Intense rain, winds and snow swept through Southern Calif. this weekend, causing flooding, days-long power outages and a barrage of car accidents.
The rain began settling in Thursday, Feb. 23, increasing in intensity through the weekend and bringing unusually low temperatures that crept into the low 30s. By morning Friday, Feb. 24, snowfall started making its way through the San Gabriel Valley foothills, the Tejon Pass that connects Los Angeles to the Central Valley and freeways headed east toward San Bernardino County.
While Caltrans attempted to keep the roads clear before the snow flurries intensified, the maintenance was not enough to avoid road closures and the department instead suggested that Angelenos stay home and not travel unless it is an emergency.
“Over the next few days, storms will be coming through CA, Caltrans said in a statement. “In the areas affected, please stay off the roads if you can. If you do go out, slow down, budget more time.”
A 20-mile stretch of the Tejon Pass on the I-5 freeway was shut down to traffic due to poor visibility caused by the snow.
Road closures continued, with State Route 2 through Angeles Crest being closed for a 3-mile stretch and chains required for vehicles passing near the mountainous area.
Icy roads led to a 20-car pileup on the I-10 east toward San Bernardino County, forcing yet another road closure on the opposite end of Los Angeles County.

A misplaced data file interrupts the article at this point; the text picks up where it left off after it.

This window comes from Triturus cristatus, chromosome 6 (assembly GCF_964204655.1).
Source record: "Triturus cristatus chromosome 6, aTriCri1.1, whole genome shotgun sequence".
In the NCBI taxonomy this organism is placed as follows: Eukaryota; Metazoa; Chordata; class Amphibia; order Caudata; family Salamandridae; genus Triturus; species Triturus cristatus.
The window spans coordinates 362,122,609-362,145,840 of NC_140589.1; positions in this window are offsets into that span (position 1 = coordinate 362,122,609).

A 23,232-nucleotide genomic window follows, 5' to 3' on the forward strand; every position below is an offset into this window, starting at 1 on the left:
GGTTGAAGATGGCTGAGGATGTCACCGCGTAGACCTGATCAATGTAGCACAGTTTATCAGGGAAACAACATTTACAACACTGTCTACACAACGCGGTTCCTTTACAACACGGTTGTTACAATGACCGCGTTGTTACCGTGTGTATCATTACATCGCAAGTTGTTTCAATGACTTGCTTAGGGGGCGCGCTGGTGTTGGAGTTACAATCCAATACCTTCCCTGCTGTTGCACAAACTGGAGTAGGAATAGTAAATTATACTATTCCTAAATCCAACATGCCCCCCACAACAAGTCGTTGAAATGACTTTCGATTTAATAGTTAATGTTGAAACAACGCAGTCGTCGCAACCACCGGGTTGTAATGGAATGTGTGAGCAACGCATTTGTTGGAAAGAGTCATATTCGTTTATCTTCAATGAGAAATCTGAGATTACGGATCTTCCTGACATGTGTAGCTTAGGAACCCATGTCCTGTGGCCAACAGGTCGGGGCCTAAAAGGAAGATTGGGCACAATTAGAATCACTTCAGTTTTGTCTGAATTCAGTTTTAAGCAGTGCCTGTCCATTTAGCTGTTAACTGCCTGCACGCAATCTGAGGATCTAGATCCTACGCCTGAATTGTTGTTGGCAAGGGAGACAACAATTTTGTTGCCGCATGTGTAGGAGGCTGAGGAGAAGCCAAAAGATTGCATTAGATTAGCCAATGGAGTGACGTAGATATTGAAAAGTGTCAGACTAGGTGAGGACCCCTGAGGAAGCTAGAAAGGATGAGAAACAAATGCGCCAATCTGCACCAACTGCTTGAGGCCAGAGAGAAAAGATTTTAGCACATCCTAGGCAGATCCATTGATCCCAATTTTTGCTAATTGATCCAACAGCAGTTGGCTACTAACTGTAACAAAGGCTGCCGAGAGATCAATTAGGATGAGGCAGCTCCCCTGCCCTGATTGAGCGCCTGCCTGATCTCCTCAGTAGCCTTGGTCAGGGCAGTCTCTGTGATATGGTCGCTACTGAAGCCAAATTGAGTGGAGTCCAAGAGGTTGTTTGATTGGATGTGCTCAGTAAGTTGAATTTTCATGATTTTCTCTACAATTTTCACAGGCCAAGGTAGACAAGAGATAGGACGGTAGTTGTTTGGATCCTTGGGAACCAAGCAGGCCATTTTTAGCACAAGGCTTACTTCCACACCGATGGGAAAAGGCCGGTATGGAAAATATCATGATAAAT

Through all of the road closures across the county, Caltrans said it plowed snow for more than 200 miles of freeway roads in one day.
Closures were not limited to roads, however, as all L.A. County beaches were closed to the public due to a lightning storm. The beaches were also a source of odd visuals as sheets of white hail covered the sandy surface of Hollywood Beach in the city of Oxnard.
On Saturday, Feb. 25, rain flooding made its way through the valleys of Los Angeles, causing additional road closures, most notably on the I-5 in Sun Valley, where images flooded social media of cars being stranded on the freeway and people standing on the roof of their cars to avoid the rising water. Tow trucks eventually made their way to the flooded strip of freeway and removed vehicles from the area.
That Saturday also saw the start of power outages throughout the county, with promises of quick fixes from the Los Angeles Dept. of Water and Power (LADWP), but many homes experienced outages into the following Monday.
“Our crews continue to make progress,” LADWP said in an update. “As of this morning, we have ~27,000 customers without power. Crews have restored power to ~143,000 customers since the start of the storm. We know losing power during this storm is frustrating, but our crews won’t stop until all power is restored.”
LADWP said debris and fallen trees caused by the storm made it difficult for its crews to get to its power lines, with the obstructing trees needing to be removed.
While the storm subsided Monday, a state of emergency was declared by San Bernardino County, as multiple feet of snow left both residents and tourists trapped and snowed in, with the county not having enough resources to clear the snow on the roadways. The Red Cross opened an emergency shelter in the city of Redlands for those trapped within the county, needing food and resources.
Another rain system is expected to hit L.A. County over the next two days, although nowhere near as heavy as the weekend storm.
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